As I have often said, the U.K. has been blessed with many traditional jazz bands since the revival of the late 1940’s, and the Red Beans ‘n’ Rice band is another of them. The group hails from Norfolk and was founded in 1992.
Like so many of the U.K. bands, Red Beans ‘n’ Rice favors the New Orleans style, meaning much emphasis on ensemble work. Syncopation is another mark, and it is particularly evident when Jim Finch is on drums. He has obviously listened to the New Orleans marching bands and successfully incorporates the street beat, especially the bass drum syncopation, in the tracks on which he appears.
In addition, Robin Burgess’ sousaphone playing is not “leaden’” two-beat, and that, coupled with Norman Munroe’s and John Bright’s steady four-beat banjo chording and the drummers’ eschewing the backbeat, means the band does not become ponderous, as so many with the brass-banjo-drums rhythm do, the brass bass laying down a heavy beat on one and three and the banjo an equally heavy two and four in each bar and drums a weighty afterbeat. No, here it has the feel of a four-beat rhythm.
The front line and almost a third of the rhythm section remained constant throughout these three years of the band’s existence, and much of the band’s consistency is no doubt attributable to this fact. But some of that accord must be attributed to the leader as well, Robin Burgess. Regardless of personnel, he directs the group into achieving the same sound over both discs.
While most of the tunes will be familiar, their treatment by the band keeps them interesting. On most of them the ensemble work is prominent, and it is a joy to appreciate how the band members complement each other. The switching of the lead, the solos, and the counterpoint by the other horns —all prevent the “same old, same old” response from the listener to what is so often, with other bands, a repetitious pattern.
In addition, the arrangement can contribute significantly to how a tune’s “meaning” may be communicated. A nice illustration of this is found in “Just a Closer Walk with Thee.” It opens with a muffled drums intro, then the ensemble picks it up at a slow dirge tempo for several choruses. After these, the snares are thrown back on and following a roll-off, the tune is taken at a spirited march tempo, the lead being traded among the front liners, the others playing counterpoint in turn. Following the coda where the cornet leads, the tune ends with an 8-bar snare drum closer, echoing the intro. There is nice drum work throughout—judicious bass drum accents as well as the snare work. The whole arrangement suggests the jazz funeral in New Orleans where the band leads the mourners to the cemetery with a slow dirge, then after the body is cut loose takes up a sprightly march to lead the second liners out of the cemetery.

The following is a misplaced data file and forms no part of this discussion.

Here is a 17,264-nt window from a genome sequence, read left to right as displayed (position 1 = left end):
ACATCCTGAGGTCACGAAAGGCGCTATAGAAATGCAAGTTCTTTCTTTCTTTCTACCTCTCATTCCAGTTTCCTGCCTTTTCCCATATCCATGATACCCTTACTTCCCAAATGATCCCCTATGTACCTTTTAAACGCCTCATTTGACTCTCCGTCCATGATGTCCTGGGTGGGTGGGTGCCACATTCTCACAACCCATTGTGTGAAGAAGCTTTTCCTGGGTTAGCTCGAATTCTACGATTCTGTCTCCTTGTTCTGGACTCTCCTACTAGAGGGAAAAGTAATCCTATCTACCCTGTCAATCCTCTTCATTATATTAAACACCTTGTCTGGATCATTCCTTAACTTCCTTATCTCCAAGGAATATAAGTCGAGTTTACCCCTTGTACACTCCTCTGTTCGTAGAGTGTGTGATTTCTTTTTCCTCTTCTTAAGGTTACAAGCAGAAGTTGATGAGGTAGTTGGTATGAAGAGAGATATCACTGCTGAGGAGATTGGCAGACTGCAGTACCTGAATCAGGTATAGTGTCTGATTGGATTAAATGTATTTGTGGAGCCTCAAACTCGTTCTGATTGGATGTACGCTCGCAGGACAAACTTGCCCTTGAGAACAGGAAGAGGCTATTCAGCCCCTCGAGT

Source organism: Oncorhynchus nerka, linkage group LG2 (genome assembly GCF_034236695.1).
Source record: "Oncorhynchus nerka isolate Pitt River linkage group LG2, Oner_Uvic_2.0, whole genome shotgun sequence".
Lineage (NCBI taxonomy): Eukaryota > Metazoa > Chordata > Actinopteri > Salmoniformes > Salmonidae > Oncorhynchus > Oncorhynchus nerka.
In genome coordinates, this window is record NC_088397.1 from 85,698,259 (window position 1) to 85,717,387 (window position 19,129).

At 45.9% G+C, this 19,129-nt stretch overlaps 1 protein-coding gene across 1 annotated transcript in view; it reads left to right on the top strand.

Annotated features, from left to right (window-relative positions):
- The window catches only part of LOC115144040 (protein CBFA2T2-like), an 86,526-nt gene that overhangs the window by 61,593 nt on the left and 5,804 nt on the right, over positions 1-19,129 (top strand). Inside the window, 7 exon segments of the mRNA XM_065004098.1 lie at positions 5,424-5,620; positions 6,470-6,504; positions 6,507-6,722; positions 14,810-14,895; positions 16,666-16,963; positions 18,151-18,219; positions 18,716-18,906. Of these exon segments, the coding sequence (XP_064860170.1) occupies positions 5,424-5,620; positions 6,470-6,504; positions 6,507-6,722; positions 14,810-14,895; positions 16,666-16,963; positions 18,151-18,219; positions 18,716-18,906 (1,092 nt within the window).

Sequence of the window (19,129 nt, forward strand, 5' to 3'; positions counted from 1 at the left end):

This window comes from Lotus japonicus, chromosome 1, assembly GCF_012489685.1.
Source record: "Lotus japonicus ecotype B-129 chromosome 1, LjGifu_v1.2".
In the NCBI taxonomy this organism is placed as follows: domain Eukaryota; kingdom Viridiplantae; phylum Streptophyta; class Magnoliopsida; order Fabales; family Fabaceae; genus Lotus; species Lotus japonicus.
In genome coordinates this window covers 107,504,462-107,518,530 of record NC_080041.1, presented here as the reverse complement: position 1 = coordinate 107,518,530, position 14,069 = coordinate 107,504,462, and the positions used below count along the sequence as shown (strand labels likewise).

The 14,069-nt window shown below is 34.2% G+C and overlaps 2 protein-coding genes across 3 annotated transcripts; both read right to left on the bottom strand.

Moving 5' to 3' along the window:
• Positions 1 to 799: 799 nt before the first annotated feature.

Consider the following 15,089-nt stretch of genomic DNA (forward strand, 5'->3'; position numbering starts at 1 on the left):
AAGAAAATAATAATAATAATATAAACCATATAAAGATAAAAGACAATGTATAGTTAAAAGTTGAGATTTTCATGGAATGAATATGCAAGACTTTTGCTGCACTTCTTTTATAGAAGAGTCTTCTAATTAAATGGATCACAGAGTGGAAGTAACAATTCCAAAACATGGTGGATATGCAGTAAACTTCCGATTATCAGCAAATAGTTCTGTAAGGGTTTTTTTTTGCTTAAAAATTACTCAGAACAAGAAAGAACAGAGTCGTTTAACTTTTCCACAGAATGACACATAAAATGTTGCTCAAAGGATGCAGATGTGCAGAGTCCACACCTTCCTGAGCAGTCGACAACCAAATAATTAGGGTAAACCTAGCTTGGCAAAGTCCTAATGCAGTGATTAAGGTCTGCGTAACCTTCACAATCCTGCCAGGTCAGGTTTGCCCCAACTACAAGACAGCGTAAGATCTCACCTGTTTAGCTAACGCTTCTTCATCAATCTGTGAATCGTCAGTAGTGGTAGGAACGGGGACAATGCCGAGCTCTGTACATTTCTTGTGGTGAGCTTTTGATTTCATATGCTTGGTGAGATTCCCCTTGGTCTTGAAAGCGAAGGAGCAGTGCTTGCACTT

The choice of tempos also enhances the performances. As we might expect, the blues are usually taken at a slow tempo, but on occasion the band departs from what is often considered de rigueur for blues, “Perdido Street [Blues],” for instance, being taken at a fairly brisk tempo. Other tunes most often taken at a sedate pace are given a bit of a fillip here, such as “When My Dreamboat Comes Home.” Conversely, the odd tune is taken at an unusually slow tempo, such as “Algiers Strut,” which is very relaxed.
Once or twice the tempo tends to get a little away from the band, as it does in “You Tell Me Your Dream,” “Bogalusa Strut,” and “Say Si Si,” but these are minor aberrations. Another slight flaw is the impaired sound quality in “Bogalusa Strut,” which is rather strange as several others tracks were recorded in the same place at the same time. Yet there is a noticeable acoustic variation here—the band seems to be a tad distant. Although the expression is still clear, the rhythm is a bit muffled. Since the tunes were all recorded on a cassette back in the day, such blemishes are to be expected These are all slight defects and few in number, however, so that they do not materially interfere with the music—or one’s enjoyment of it.